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# Chebyshev Filter Design Electrical Engineering (EE) Notes | EduRev

## Electrical Engineering (EE) : Chebyshev Filter Design Electrical Engineering (EE) Notes | EduRev

The document Chebyshev Filter Design Electrical Engineering (EE) Notes | EduRev is a part of the Electrical Engineering (EE) Course Digital Signal Processing.
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Chebyshev Filter Design

Defined as Hc(S) Hc(-S) = μ= measure of allowable deviation in the pass band.

CN(x) = Cos(NCos-1(x)) is the Nth order polynomial.

Let x = Cos θ

CN(x) = Cos(Nθ)

C0(x) = 1

C1(x) = Cosθ =x

C2(x) = Cos2θ = 2 Cos2θ -1 = 2x2-1

C3(x) = Cos3 θ = 4 Cos3 θ -3 Cos θ = 4x3-3x     etc..

 N CN(x) 0 1 1 x 2 2x2-1 3 4x3-3x 4 8x4- 8x2 +1  Two features of Chebyshev poly are important for the filter design

1.| CN (x)| ≤ 1    for|x| ≤ 1 for  0 ≤ Ω ≤ Ωp

Transfer function lies in the range for  0 ≤ Ω ≤Ωp Whereas the frequency value important for the design of the Butterworth filter was the Ωc the relevant frequency for the Chebyshev filter is the edge of pass band Ωp.

2. |X| >>1|CN,l Increases as the Nth power of x. this indicates that for Ω>>Ωp, the magnitude response decreases as Ω-N, or -6N dB Octane. This is identical to Butterworth filter.

Now the ellipse is defined by major & minor axis.

Define   N = Order of filter.

SP = r Cosθ+j R Sinθ Ex:

Pass band:

-1<|H ( jΩ)|2dB ≤ -60   for 0 ≤ Ω ≤ 1404π

Stop band:

|H ( jΩ)|2dB < -60   for Ω ≥ 8268π

Value of μ is determined from the pass band

10 log(1 +μ 2 )-1 > -1dB   -1dB = 0.794

μ< [ 100.1-1 ]1/2 = 0.508

μ= 0.508

Value of N is determined from stop band inequality   Evaluating

C3(5.9) = 804 C4(5.9)  = 9416 therefore N = 4 is sufficient.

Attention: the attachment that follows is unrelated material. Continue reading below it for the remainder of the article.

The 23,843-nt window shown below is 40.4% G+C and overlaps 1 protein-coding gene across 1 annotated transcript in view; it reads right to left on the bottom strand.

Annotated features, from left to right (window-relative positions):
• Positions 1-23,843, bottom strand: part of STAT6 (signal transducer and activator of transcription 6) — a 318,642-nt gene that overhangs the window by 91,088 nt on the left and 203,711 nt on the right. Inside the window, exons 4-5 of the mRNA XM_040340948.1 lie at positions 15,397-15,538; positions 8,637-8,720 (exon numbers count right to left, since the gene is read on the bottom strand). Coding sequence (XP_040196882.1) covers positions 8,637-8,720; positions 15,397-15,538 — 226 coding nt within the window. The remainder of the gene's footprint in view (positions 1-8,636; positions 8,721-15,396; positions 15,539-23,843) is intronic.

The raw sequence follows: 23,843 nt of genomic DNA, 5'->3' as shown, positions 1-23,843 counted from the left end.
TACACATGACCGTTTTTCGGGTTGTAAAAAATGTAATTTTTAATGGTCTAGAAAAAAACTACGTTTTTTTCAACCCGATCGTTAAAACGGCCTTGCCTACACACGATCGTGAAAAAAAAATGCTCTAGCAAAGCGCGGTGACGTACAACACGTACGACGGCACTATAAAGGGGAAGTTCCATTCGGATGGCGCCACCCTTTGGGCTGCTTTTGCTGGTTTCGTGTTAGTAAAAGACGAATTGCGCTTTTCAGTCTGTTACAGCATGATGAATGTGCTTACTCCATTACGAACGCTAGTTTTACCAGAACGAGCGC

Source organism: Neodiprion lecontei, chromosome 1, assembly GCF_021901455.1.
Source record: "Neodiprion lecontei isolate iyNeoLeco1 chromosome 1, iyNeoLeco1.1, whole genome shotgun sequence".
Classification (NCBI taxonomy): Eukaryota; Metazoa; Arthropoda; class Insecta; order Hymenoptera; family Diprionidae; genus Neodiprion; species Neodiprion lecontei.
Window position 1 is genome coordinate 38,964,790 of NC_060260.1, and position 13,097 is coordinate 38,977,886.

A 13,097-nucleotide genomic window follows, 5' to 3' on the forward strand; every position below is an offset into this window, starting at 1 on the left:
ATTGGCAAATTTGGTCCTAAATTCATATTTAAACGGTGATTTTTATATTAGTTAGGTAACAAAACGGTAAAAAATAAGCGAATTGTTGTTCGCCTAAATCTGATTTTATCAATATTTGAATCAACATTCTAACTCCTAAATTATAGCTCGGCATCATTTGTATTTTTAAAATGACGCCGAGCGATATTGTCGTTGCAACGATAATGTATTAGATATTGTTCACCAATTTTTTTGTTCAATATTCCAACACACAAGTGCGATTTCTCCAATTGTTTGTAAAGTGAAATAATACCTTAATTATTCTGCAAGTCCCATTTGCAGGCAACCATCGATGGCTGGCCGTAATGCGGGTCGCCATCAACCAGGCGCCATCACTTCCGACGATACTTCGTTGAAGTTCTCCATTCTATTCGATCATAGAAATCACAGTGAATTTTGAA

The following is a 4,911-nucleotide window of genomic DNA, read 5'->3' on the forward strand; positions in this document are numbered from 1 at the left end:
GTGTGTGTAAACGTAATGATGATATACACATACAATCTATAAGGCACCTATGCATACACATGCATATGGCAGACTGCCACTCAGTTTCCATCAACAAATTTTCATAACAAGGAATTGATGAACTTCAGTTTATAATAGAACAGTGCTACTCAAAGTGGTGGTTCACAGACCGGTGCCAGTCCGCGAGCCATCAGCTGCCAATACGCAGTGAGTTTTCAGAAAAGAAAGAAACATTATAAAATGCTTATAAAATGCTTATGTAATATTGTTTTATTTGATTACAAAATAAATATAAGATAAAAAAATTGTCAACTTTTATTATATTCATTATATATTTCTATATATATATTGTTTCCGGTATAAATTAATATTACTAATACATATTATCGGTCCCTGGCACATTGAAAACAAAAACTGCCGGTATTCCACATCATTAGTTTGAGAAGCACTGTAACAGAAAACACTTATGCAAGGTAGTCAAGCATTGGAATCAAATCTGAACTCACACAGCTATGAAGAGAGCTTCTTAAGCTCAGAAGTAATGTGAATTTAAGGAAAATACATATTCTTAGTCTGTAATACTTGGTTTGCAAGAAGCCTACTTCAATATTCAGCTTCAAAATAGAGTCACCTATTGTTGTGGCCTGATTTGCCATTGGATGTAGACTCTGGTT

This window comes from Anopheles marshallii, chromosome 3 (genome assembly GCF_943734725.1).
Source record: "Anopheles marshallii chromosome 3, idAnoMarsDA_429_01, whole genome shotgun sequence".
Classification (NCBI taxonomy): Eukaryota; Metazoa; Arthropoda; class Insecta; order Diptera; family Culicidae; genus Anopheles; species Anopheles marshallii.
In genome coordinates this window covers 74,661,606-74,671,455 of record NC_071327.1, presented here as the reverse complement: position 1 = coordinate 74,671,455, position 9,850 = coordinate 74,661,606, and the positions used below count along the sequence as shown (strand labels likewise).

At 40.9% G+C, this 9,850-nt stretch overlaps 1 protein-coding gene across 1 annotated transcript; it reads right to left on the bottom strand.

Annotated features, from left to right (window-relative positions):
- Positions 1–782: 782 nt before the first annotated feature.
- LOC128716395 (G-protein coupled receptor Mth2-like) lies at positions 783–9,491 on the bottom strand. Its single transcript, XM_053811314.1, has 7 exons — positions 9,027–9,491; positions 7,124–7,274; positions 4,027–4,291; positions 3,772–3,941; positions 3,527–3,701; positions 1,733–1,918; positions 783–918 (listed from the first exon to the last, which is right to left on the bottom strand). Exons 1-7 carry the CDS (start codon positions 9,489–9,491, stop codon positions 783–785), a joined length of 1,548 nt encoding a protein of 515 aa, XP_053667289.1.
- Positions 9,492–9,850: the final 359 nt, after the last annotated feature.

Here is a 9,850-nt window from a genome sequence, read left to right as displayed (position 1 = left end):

Since this last inequality is easily satisfied with N=4 the value of μ can be reduced to as small as 0.11, to decrease pass band ripple while satisfying the stop band. The value  μ =0.4 provides a margin in both the pass band and stop band. We proceed with the design with μ =0.508 to show the 1dB ripple in the pass band.

Axes of Ellipse:      • Chebyshev filter poles are closer to the jΩ axis, therefore filter response exhibits a  ripple in the pass band. There is a peak in the pass band for each pole in the filter, located approximately at the ordinate value of the pole.
• Exhibits a smaller transition region to reach the desired attenuation in the stop band, when compared to Butterworth filter.
• Phase response is similar.
• Because of proximity of Chebyshev filter poles to j Ω axis, small errors in their locations, caused by numerical round off in the computations, can results in significant changes in the magnitude response. Choosing the smaller value of μ will provide some margin for keeping the ripples within the pass band specification. However, too small a value for  μ may require an increase in the filter order.
• It is reasonable to expect that if relevant zeros were included in the system function, a lower order filter can be found to satisfy the specification. These relevant zeros could serve to achieve additional attenuation in the stop band. The elliptic filter does exactly this.
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